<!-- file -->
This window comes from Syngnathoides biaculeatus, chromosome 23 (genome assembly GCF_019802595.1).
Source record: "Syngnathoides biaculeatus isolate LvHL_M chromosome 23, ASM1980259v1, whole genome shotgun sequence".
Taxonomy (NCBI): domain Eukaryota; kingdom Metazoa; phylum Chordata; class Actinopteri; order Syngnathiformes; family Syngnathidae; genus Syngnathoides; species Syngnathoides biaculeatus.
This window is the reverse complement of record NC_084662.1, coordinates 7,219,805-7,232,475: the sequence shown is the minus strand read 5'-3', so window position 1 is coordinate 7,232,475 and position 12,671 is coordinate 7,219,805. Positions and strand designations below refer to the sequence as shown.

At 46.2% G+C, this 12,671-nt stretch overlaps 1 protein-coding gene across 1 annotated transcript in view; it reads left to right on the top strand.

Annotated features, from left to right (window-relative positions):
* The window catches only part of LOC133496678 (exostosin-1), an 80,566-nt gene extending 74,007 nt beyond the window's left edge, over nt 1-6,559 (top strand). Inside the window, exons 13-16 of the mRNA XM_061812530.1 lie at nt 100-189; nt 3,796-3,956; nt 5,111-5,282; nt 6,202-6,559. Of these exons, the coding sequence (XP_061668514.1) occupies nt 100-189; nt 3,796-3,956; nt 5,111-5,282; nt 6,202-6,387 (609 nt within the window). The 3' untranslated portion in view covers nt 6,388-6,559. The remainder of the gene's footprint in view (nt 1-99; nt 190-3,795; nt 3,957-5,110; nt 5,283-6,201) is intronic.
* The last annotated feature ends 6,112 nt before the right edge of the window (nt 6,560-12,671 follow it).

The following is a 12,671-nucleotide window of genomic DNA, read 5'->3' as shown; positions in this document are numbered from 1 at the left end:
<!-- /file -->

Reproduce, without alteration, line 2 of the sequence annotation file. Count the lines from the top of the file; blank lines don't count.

Source record: "Syngnathoides biaculeatus isolate LvHL_M chromosome 23, ASM1980259v1, whole genome shotgun sequence".